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Tom DeBlass Bio & Best Moves

Tom DeBlass Bio & Best Moves


Tom DeBlass is one of the most widely known jiu jitsu black belts, competitors, and instructors on the planet.  With over 100,000 followers between his Facebook and Instagram accounts, he has become one of the most influential instructors and motivators in the BJJ world today.  Whether you are looking specifically for jiu jitsu related posts, sharing effective techniques clearly explained or life-changing, motivational advice that can help improve your mental game, you will want to look no further than the Instagram and Facebook pages of Tom DeBlass.

With seminars booked for the foreseeable future and scheduled talks at martial arts conferences worldwide, the number of people DeBlass reaches is only going to grow in the next few years.  At 35 years old this three time ADCC veteran, former Bellator and UFC fighter, and BJJ competitor seems to be gaining momentum in his career as his audience broadens.  Reaching a larger and larger audience every year, DeBlass moves closer and closer to be one of the first BJJ athletes to break out of the jiu jitsu world into the mainstream.

His many thousands of fans and followers are drawn to his social media mix of positive message and "real talk" that can sometimes be lacking from our lives.  He is literally messaged by hundreds and hundreds of fans each day seeking advice, acknowledgement or a friendly word.

The way to look at half guard is that you are either in half GUARD or half PASSED. Dealing with a strong hip switch passers requires a strong half guard. It just so happens that Tom Deblass is a master of the half guard for sweeps, submissions and recoveries.


As a student of BJJ and MMA legend Ricardo Almeida, DeBlass has developed his aggressively technical grappling style forged in the fires of training camps with the likes of Ricardo himself, his instructor, the legendary Renzo Gracie, and the late Ryan Gracie to just name a few.  DeBlass is keeping the fighting lineage alive, as he prepares to travel overseas to coach his first black belt and grappling superstar Garry Tonon in his mixed martial arts debut in Thailand for the up and coming One Championship promotion.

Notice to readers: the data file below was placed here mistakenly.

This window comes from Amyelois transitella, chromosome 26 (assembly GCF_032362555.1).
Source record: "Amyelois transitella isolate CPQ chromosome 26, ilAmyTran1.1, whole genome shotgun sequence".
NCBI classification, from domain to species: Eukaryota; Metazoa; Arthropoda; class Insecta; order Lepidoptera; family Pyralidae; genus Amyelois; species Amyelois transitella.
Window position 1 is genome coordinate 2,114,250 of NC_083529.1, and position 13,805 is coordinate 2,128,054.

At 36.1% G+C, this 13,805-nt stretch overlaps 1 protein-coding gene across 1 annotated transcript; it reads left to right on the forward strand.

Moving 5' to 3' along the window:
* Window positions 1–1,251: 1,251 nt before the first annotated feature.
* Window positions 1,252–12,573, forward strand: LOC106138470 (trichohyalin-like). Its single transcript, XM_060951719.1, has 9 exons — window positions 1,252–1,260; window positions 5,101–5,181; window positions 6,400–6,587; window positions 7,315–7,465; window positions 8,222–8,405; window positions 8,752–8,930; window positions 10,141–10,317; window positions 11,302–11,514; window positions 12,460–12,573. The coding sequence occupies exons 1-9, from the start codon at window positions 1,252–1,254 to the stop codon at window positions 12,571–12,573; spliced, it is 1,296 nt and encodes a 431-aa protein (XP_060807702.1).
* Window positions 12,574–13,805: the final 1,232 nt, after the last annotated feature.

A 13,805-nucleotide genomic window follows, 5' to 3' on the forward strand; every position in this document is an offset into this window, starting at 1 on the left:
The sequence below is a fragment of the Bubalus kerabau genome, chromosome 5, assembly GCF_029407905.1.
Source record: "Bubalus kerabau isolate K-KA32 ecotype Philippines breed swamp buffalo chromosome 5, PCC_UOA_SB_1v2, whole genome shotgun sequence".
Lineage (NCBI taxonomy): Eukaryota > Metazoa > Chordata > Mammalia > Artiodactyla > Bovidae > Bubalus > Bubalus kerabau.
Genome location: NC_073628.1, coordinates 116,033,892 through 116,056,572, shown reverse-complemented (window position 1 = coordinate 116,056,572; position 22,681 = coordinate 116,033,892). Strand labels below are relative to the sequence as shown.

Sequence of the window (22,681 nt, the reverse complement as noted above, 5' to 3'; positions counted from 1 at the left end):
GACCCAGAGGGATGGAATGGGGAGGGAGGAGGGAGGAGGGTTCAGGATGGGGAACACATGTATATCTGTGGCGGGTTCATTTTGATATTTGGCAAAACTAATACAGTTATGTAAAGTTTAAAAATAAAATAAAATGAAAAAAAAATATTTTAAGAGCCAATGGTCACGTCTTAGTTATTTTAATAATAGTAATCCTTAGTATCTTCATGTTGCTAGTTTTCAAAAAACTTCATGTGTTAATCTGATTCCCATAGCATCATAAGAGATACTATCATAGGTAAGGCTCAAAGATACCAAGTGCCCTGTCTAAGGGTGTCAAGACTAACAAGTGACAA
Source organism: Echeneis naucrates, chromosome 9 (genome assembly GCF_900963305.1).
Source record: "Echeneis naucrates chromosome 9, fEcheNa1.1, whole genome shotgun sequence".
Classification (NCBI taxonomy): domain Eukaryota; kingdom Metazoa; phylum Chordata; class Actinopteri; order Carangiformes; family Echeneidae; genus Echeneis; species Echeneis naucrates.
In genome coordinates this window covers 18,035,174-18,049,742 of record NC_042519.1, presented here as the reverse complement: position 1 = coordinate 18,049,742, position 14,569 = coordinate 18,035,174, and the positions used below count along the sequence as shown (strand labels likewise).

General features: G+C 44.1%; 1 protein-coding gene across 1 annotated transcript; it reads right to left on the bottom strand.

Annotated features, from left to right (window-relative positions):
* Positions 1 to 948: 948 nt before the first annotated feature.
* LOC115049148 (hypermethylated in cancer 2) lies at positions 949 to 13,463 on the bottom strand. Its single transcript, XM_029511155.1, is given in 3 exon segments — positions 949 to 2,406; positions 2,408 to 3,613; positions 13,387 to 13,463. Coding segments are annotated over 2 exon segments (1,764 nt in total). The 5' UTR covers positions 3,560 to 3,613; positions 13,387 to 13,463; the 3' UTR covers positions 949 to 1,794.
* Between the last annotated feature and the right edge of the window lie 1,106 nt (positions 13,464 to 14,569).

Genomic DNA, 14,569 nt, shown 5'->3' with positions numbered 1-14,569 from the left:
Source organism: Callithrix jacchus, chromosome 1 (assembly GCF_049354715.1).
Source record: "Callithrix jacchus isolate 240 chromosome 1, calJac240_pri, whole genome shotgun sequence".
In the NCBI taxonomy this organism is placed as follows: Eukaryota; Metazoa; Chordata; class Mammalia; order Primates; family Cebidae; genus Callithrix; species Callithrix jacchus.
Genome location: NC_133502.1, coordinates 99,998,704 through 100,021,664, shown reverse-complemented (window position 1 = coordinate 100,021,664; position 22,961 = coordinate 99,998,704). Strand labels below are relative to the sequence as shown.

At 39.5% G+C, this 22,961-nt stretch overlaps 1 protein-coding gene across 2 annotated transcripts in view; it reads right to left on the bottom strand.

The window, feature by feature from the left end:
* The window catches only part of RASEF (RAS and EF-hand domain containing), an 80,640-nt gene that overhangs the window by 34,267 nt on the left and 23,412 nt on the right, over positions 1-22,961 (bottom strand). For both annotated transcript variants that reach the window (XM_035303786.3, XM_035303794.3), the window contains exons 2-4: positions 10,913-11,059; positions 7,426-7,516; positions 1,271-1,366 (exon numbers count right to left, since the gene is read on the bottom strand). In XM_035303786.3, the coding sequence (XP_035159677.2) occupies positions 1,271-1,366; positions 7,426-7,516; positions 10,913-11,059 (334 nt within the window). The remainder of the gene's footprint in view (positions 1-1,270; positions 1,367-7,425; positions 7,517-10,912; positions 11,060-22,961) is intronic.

In addition, Tom continues to embrace the role of student, traveling multiple times a week to NYC, a three hour commute from his home in New Jersey to train with the inimitable John Danaher to continue to add new wrinkles to his game.  Training with the likes of Garry and Gordon Ryan and fellow UFC veterans like GSP and Jake Shields, Tom continues to push himself outside of his own comfort zone, never complacent and never comfortable with where he is and what he has achieved.

Tom's path to his position as successful academy owner, athlete, and sought after instructor did not come easily.  As a child, he was exposed to the horrors of family members and their drug addictions.  He turned to athletics to divert his attention to something positive, becoming a high level competitive track star at Central High School in his home town.  

It wasn't until a severe injury happened that he was forced to turn away from competitive track and field which he planned to pursue in college.  Still seeking something competitive to remain part of, he turned to Brazilian Jiu Jitsu, which eventually connected him with his long time instructor Ricardo Almeida, who awarded Tom all of his belts along the road to black belt, and recently awarded Tom with his 3rd degree on his black belt, signifying nearly a decade as a black belt.